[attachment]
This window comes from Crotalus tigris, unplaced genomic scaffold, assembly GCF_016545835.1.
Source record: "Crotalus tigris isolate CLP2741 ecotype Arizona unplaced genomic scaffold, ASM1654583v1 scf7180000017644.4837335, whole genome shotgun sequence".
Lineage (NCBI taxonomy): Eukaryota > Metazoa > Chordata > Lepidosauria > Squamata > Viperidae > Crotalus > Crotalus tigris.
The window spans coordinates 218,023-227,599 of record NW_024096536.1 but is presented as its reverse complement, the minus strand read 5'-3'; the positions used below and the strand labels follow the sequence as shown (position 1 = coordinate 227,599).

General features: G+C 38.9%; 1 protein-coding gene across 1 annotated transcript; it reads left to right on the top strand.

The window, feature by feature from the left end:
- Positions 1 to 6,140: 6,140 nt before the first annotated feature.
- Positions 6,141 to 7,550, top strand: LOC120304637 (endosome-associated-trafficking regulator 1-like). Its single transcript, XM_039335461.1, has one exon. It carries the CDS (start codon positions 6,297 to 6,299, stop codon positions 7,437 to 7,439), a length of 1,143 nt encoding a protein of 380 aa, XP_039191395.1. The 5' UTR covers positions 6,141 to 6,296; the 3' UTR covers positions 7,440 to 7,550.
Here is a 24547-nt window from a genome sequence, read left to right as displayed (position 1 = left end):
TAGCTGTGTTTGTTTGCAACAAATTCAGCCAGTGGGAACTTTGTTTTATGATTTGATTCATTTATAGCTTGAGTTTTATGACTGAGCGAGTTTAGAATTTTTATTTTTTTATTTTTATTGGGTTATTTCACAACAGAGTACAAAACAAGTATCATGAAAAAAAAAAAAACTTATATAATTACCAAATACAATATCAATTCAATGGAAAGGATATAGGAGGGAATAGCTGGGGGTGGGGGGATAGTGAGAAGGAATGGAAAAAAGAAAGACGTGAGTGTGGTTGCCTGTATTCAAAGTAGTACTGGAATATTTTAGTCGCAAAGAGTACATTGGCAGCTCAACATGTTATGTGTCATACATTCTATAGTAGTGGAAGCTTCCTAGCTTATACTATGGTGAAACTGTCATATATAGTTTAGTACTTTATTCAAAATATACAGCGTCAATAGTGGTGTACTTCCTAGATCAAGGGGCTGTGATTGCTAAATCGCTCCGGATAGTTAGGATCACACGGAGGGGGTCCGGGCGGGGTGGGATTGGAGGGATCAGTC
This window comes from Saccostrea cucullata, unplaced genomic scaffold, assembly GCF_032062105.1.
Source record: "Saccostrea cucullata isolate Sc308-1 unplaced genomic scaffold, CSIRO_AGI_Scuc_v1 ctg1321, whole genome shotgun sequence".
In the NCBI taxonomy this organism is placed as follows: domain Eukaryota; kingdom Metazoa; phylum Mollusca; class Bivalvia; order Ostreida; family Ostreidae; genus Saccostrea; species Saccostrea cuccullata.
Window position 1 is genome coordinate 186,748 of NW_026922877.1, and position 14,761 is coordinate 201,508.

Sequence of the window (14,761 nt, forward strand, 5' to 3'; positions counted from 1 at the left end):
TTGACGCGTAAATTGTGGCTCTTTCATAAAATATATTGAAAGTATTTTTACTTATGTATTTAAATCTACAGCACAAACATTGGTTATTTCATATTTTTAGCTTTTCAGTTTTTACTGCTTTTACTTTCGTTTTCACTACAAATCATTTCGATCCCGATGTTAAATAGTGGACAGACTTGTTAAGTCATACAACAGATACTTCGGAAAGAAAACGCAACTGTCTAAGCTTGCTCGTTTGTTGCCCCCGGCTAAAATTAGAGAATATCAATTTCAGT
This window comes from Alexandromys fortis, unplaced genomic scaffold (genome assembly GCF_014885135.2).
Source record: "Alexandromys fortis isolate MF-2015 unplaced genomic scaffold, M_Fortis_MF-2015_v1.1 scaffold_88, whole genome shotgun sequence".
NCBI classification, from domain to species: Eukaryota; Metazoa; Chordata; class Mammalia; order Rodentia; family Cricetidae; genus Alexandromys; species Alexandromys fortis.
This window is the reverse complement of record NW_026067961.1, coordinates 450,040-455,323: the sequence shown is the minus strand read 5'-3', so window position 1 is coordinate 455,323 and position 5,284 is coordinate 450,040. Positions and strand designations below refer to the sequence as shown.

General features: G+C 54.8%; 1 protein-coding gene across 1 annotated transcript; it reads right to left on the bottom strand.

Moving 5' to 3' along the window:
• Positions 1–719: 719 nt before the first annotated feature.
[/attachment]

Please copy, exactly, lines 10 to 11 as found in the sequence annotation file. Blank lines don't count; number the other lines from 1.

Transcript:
TAGCTGTGTTTGTTTGCAACAAATTCAGCCAGTGGGAACTTTGTTTTATGATTTGATTCATTTATAGCTTGAGTTTTATGACTGAGCGAGTTTAGAATTTTTATTTTTTTATTTTTATTGGGTTATTTCACAACAGAGTACAAAACAAGTATCATGAAAAAAAAAAAAACTTATATAATTACCAAATACAATATCAATTCAATGGAAAGGATATAGGAGGGAATAGCTGGGGGTGGGGGGATAGTGAGAAGGAATGGAAAAAAGAAAGACGTGAGTGTGGTTGCCTGTATTCAAAGTAGTACTGGAATATTTTAGTCGCAAAGAGTACATTGGCAGCTCAACATGTTATGTGTCATACATTCTATAGTAGTGGAAGCTTCCTAGCTTATACTATGGTGAAACTGTCATATATAGTTTAGTACTTTATTCAAAATATACAGCGTCAATAGTGGTGTACTTCCTAGATCAAGGGGCTGTGATTGCTAAATCGCTCCGGATAGTTAGGATCACACGGAGGGGGTCCGGGCGGGGTGGGATTGGAGGGATCAGTC
This window comes from Saccostrea cucullata, unplaced genomic scaffold, assembly GCF_032062105.1.